Characterization of natural photonic crystals

in iridescent wings of damselfly by FIB/SEM, TEM, and TOF-SIMS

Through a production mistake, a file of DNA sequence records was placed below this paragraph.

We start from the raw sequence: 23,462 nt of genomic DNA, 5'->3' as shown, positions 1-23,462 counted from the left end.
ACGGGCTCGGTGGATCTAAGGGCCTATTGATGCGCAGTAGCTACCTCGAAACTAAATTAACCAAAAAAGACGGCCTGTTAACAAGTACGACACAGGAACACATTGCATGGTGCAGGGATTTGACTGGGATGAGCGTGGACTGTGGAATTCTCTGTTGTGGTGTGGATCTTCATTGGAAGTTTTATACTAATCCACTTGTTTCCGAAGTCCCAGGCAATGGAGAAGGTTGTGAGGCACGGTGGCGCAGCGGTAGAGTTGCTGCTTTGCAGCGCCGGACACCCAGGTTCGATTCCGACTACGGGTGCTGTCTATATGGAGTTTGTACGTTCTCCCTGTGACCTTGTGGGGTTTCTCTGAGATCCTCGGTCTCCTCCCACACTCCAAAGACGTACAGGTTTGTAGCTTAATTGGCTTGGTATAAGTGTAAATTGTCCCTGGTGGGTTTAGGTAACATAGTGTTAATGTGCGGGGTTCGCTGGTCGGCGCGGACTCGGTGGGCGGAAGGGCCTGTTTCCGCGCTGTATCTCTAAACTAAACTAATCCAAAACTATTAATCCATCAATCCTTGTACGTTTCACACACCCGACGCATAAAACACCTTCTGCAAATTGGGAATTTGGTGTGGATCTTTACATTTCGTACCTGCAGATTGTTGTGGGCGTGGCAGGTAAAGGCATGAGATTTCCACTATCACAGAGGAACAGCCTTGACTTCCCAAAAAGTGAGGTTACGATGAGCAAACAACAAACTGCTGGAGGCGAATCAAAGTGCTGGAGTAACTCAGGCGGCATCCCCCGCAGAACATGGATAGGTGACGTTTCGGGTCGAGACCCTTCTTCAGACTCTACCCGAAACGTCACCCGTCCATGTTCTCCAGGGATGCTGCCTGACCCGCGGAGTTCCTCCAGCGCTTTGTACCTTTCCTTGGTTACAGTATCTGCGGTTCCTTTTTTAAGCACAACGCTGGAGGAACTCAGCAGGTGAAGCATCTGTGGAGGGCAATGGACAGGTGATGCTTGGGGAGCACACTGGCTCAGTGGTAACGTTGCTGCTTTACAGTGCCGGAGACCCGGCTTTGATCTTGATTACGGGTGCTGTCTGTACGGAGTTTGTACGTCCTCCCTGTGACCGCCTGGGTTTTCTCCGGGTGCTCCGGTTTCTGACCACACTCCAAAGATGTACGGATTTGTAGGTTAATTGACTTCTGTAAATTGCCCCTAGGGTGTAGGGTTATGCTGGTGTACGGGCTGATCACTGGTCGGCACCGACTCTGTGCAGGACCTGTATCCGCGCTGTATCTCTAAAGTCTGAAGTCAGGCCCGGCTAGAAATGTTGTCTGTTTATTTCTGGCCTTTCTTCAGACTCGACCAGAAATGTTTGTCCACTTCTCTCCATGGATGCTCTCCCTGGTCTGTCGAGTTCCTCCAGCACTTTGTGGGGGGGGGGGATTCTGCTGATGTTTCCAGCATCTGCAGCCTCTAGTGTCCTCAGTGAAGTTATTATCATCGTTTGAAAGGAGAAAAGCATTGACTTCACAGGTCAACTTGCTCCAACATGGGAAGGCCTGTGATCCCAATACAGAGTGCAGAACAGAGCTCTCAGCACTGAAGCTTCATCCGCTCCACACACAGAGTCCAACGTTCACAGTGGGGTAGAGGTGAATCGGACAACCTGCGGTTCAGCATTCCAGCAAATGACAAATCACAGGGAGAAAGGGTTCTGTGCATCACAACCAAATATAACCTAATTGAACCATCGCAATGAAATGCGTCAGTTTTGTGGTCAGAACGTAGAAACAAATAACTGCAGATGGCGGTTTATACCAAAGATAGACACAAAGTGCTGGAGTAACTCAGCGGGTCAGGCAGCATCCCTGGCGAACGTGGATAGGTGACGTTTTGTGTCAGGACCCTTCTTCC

Abstract: The iridescent wings of the Chalcopterix rutilans damselfly (Rambur) (Odonata, Polythoridae) are investigated with focused ion beam/scanning electron microscopy, transmission electron microscopy, and time-of-flight secondary ion mass spectrometry. The electron microscopy images reveal a natural photonic crystal as the source of the varying colors. The photonic crystal has a consistent number and thickness (∼195 nm) of the repeat units on the ventral side of the wing, which is consistent with the red color visible from the bottom side of the wing in all regions. The dorsal side of the wing shows strong color variations ranging from red to blue depending on the region. In the electron microscopy images, the dorsal side of the wing exhibits varied number and thicknesses of the repeat units. The repeat unit spacings for the red, yellow/green, and blue regions are approximately 195, 180, and 145 nm, respectively. Three-dimensional analysis of the natural photonic crystals by time-of-flight secondary ion mass spectrometry reveals that changes in the relative levels of Na, K, and eumelanin are responsible for the varying dielectric constant needed to generate the photonic crystal. The photonic crystal also appears to be assembled with a chemical tricomponent layer structure due to the enhancement of the CH6N3+species at every other interface between the high/low dielectric constant layers.


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